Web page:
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Ecology and Epidemiology

Monitoring Wheat Rust Epidemics With the Landsat-2 Satellite. S. Nagarajan, Tropeninstitut, Justus Liebig-Universitšt, 6300 Giessen, Federal Republic of Germany; G. Seibold(2), J. Kranz(3), E. E. Saari(4), and L. M. Joshi(5). (2)Strahlenzentrum, Justus Liebig-Universitšt, 6300 Giessen, Federal Republic of Germany; (3)Tropeninstitut, Justus Liebig Universitšt, 6300 Giessen, Federal Republic of Germany; (4)Regional Plant Pathologist, CIMMYT, P.O. Box 2453, Bangkok, Thailand; (5)Division of Mycology and Plant Pathology, Indian Agricultural Research Institute, New Delhi-12, India. Phytopathology 74:585-587. Accepted for publication 17 October 1983. This article is in the public domain and not copyrightable. It may be freely reprinted with customary crediting of the source. The American Phytopathological Society, 1984. DOI: 10.1094/Phyto-74-585.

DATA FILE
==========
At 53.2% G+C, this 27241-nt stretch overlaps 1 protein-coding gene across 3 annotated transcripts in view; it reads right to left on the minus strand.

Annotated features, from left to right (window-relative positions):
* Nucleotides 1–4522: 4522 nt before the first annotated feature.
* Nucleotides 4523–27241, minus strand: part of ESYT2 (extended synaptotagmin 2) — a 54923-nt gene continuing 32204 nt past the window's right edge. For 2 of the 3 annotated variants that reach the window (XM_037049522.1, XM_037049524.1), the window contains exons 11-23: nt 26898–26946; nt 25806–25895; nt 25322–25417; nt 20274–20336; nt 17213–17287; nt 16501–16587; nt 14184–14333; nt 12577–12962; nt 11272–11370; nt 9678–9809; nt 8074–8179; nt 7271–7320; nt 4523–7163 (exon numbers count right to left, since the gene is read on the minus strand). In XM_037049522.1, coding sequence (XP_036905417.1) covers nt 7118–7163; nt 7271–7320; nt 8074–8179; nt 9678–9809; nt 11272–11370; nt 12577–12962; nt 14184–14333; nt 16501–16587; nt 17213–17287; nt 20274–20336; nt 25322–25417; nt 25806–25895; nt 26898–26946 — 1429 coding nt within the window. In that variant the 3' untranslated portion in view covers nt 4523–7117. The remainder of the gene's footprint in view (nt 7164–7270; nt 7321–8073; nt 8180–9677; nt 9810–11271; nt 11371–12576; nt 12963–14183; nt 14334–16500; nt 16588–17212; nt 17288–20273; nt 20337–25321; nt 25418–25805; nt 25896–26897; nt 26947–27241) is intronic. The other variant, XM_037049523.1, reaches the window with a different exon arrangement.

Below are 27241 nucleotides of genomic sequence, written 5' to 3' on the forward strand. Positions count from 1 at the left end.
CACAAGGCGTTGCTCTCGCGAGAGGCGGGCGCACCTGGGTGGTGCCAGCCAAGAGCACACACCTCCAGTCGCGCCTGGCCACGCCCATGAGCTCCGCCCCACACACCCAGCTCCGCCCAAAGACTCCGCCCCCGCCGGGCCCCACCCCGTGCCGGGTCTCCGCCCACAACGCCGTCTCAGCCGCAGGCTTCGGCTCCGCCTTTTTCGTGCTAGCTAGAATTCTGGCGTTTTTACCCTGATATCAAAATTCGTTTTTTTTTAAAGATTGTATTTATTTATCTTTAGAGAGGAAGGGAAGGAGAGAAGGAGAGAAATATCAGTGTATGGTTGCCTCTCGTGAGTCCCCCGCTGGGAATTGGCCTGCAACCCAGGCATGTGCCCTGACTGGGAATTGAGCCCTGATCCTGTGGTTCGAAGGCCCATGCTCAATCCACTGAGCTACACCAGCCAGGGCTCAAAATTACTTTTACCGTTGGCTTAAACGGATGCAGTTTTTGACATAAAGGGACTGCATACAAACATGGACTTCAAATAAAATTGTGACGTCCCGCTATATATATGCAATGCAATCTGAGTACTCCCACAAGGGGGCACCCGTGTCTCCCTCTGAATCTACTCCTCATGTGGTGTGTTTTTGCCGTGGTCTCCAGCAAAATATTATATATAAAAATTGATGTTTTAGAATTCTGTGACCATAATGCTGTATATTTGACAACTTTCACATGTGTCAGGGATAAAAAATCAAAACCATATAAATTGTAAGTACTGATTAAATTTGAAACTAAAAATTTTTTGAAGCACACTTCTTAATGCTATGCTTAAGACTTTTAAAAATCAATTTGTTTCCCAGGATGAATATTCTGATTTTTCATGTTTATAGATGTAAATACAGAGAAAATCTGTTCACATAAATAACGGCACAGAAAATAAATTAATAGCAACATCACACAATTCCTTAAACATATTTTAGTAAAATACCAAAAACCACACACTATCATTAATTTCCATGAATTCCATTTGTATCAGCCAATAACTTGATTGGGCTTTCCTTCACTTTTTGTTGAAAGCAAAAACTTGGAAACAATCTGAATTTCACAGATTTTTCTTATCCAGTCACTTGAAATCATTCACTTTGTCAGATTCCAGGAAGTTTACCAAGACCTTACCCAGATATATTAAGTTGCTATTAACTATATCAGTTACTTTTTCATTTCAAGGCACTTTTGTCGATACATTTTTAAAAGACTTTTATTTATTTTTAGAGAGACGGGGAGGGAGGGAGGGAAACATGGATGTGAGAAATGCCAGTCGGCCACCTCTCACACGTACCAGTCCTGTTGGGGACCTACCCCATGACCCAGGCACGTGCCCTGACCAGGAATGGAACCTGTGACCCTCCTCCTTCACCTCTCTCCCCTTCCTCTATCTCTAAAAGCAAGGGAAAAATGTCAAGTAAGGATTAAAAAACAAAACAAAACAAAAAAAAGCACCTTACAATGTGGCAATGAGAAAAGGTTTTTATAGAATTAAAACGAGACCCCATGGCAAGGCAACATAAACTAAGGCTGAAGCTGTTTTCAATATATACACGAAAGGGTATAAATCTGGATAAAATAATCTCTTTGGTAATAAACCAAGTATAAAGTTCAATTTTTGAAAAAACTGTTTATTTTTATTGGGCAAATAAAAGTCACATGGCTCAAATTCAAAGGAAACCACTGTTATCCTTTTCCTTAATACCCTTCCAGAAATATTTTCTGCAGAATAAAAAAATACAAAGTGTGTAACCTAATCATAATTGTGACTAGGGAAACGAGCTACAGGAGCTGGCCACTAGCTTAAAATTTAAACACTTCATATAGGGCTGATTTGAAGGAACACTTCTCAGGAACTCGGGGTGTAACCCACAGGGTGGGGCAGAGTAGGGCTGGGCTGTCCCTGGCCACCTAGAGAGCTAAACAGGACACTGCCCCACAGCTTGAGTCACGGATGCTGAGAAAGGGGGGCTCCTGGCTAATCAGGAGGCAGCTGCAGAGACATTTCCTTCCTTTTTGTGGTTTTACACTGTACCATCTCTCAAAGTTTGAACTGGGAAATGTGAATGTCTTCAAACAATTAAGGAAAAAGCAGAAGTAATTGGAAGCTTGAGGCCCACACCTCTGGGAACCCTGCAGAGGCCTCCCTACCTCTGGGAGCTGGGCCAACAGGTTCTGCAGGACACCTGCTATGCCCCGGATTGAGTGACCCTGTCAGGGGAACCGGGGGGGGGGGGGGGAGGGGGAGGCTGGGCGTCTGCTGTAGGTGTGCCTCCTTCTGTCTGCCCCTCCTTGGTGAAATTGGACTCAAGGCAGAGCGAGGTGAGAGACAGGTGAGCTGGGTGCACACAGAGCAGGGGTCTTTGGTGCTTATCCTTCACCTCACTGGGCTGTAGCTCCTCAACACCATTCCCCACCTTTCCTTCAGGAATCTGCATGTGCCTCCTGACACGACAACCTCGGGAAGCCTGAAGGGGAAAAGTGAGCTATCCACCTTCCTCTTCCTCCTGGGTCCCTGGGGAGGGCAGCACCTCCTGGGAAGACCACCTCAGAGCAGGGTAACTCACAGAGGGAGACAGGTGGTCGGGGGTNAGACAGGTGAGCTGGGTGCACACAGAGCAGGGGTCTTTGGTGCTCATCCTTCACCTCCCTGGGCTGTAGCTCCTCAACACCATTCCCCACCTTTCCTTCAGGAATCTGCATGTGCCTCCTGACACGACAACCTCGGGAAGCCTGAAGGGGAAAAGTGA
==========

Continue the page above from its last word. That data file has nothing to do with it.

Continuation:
In 1978, serious epidemics of yellow rust and leaf rust occurred in the major wheat growing plains of Pakistan while similar areas in adjacent India were free from these diseases. Analysis of Landsat-2 multispectral scanner negatives for April 1977 and 1978 channels 6 (wavelength range 0.7- 0.8 μm) and 7 (wavelength range 0.8- 1.1 μm), that covered both the disease-affected and unaffected areas, revealed that crop plant stress caused by disease can be monitored. Data recorded by channels 6 and 7 during the disease-free years of 1977 and 1978 in India had overlapping values, indicating a similar status of health; while the 1978 wheat crop in Pakistan was seriously diseased and reflected more of the infrared (wavelength range 0.7- 0.8 μm). This difference was due to disease, because soil, crop, and weather conditions were almost identical on both sides of the border. Although channel 7 data showed similar differences, these were not conspicuous. These studies established the possible utility of Landsat-2 in assessing crop health.

Additional keywords: epidemiology.